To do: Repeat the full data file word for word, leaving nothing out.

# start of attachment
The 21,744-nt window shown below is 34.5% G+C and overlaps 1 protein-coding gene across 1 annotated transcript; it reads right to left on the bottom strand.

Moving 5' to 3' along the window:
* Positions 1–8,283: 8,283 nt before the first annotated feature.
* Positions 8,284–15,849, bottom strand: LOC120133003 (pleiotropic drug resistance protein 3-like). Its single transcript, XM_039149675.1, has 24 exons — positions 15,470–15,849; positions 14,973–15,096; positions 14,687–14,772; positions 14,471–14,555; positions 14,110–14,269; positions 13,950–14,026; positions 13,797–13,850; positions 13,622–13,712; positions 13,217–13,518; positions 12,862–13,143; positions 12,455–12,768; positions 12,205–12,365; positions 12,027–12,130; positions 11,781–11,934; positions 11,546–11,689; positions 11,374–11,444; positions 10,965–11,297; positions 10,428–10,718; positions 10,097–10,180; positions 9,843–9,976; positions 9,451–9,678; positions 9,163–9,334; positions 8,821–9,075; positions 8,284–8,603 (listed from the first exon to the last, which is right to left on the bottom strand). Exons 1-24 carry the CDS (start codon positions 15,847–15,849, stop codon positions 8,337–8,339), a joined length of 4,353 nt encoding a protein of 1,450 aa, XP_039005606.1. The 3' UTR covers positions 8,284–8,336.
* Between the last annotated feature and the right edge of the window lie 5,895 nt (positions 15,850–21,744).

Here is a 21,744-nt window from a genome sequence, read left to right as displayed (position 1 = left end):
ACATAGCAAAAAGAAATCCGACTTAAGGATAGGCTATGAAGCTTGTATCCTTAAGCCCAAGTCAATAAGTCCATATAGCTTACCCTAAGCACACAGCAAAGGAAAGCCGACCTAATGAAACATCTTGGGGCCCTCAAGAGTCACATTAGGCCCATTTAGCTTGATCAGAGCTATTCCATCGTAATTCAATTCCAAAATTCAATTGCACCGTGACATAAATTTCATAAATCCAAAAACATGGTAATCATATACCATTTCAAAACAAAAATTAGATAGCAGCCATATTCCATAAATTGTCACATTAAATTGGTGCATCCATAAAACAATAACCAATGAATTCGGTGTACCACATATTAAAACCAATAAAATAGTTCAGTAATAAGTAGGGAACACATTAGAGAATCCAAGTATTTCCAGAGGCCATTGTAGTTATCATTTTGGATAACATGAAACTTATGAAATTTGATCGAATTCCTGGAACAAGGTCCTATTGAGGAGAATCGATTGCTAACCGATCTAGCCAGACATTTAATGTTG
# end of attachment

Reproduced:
The 21,744-nt window shown below is 34.5% G+C and overlaps 1 protein-coding gene across 1 annotated transcript; it reads right to left on the bottom strand.

Moving 5' to 3' along the window:
* Positions 1–8,283: 8,283 nt before the first annotated feature.
* Positions 8,284–15,849, bottom strand: LOC120133003 (pleiotropic drug resistance protein 3-like). Its single transcript, XM_039149675.1, has 24 exons — positions 15,470–15,849; positions 14,973–15,096; positions 14,687–14,772; positions 14,471–14,555; positions 14,110–14,269; positions 13,950–14,026; positions 13,797–13,850; positions 13,622–13,712; positions 13,217–13,518; positions 12,862–13,143; positions 12,455–12,768; positions 12,205–12,365; positions 12,027–12,130; positions 11,781–11,934; positions 11,546–11,689; positions 11,374–11,444; positions 10,965–11,297; positions 10,428–10,718; positions 10,097–10,180; positions 9,843–9,976; positions 9,451–9,678; positions 9,163–9,334; positions 8,821–9,075; positions 8,284–8,603 (listed from the first exon to the last, which is right to left on the bottom strand). Exons 1-24 carry the CDS (start codon positions 15,847–15,849, stop codon positions 8,337–8,339), a joined length of 4,353 nt encoding a protein of 1,450 aa, XP_039005606.1. The 3' UTR covers positions 8,284–8,336.
* Between the last annotated feature and the right edge of the window lie 5,895 nt (positions 15,850–21,744).

Here is a 21,744-nt window from a genome sequence, read left to right as displayed (position 1 = left end):
ACATAGCAAAAAGAAATCCGACTTAAGGATAGGCTATGAAGCTTGTATCCTTAAGCCCAAGTCAATAAGTCCATATAGCTTACCCTAAGCACACAGCAAAGGAAAGCCGACCTAATGAAACATCTTGGGGCCCTCAAGAGTCACATTAGGCCCATTTAGCTTGATCAGAGCTATTCCATCGTAATTCAATTCCAAAATTCAATTGCACCGTGACATAAATTTCATAAATCCAAAAACATGGTAATCATATACCATTTCAAAACAAAAATTAGATAGCAGCCATATTCCATAAATTGTCACATTAAATTGGTGCATCCATAAAACAATAACCAATGAATTCGGTGTACCACATATTAAAACCAATAAAATAGTTCAGTAATAAGTAGGGAACACATTAGAGAATCCAAGTATTTCCAGAGGCCATTGTAGTTATCATTTTGGATAACATGAAACTTATGAAATTTGATCGAATTCCTGGAACAAGGTCCTATTGAGGAGAATCGATTGCTAACCGATCTAGCCAGACATTTAATGTTG